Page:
- The Christian’s Secret of a Happy Life, by Hannah Whitall Smith (Westwood, NJ: Fleming H. Revell, 1952) 248 pp., paper $5.99
- Conversion in the New Testament, Paul and the Twelve, by Richard V. Peace (Grand Rapids: Erdmans, 1999) 397 pp. plus XV, paper $33.75
- The Tangible Kingdom, Creating Incarnational Community: The Posture and Practices of Ancient Church Now by Hugh Halter and Matt Smay (San Francisco: Jossey-Bass, 2008) 195 pp, Hard $17.99
- Starlight and Time, Solving the Puzzle of Distant Starlight in a Young Universe, by D. Russell Humphreys (Green Forest, AR: Master Books, 1994) 137 pp., paper $5.99
- God in Eclipse, God Has Not Always Been Silent, by John B. Metzger (Keller, TX: J House Publishing: 2013) pp. 227, paper $9.99
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A Tale of Two Sons by John MacArthur
MacArthur provides us with a comprehensive, readable and thoroughly biblical exposition of the “Parable of the Prodigal Son.” In contrast to a well-publicized study of sermons on this great parable (See Christless Christianity by Michael Horton, pp. 48-61) which twisted the story into various therapeutic explanations, MacArthur rightly explains that the parable was aimed at the hard-hearted, legalistic Pharisees and the central figure is the “good” son, not the father or the Prodigal. MacArthur’s understanding is summed up early in the book.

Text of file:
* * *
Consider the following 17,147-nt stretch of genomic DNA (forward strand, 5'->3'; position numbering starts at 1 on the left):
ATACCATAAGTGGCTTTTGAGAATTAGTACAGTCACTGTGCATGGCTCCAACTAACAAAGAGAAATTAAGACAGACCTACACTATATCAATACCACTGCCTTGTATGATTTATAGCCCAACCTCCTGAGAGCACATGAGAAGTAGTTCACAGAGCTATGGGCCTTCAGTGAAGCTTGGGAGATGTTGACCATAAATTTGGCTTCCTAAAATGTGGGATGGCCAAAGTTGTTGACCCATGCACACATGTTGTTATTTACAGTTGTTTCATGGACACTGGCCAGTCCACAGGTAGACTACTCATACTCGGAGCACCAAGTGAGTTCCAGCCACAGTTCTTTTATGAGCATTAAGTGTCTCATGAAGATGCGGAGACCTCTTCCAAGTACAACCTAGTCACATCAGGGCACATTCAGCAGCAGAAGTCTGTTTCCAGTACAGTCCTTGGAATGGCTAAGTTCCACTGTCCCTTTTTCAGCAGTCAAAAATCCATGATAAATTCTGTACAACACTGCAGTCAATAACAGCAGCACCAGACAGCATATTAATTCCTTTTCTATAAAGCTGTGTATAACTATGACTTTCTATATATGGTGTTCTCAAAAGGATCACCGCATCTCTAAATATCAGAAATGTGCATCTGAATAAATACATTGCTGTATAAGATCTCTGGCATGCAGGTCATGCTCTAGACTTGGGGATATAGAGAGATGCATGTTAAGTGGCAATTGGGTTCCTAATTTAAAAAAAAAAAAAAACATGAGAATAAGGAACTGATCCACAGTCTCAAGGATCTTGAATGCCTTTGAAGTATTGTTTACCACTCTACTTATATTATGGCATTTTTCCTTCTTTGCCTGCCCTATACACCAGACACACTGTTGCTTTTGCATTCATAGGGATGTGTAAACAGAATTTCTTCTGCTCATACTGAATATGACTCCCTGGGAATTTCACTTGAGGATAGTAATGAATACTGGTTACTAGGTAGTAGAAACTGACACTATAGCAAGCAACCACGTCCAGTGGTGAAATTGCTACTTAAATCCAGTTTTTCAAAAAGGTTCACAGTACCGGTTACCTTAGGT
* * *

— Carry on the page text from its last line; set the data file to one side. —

The prodigal represents a typical sinner who comes to repentance. The father’s patience, love, generosity, and delight over the son’s return are clear and perfect emblems of divine grace. The prodigal’s heart change is a picture of what true repentance should look like. And the elder brother’s cold indifference—the real focal point of the story, as it turns out—is a vivid representation of the same evil hypocrisy Jesus was confronting in the hearts of the hostile scribes and Pharisees to whom He told the parable in the first place (Luke 15:2). They bitterly resented the sinners and tax collectors who drew near to Jesus (v. 1), and they tried to paper over their fleshly indignation with religious pretense. But their attitudes betrayed their unbelief and self-centeredness. Jesus’ parable ripped the mask off their hypocrisy (p. xvi).
Occasionally MacArthur will make statements which, while very possible and logical, are nevertheless not provable within the text. For example, we don’t know where the elder son is when the Prodigal leaves home (pp. 59, 154), or that the father wanted to reach his son before he gets to the village where he will receive scorn (p. 113), or that the town’s people saw the father’s reception of the son (p. 117). But these are minor issues which do not significantly mar the overall content.
The book includes a useful Appendix on how to interpret parables. This is especially helpful in light of much postmodern emphasis on “narrative theology” as opposed to propositional and objective truth.
I would highly recommend The Tale of Two Sons for its specific teaching on the Prodigal Son parable and for examples of how to approach parabolic biblical literature.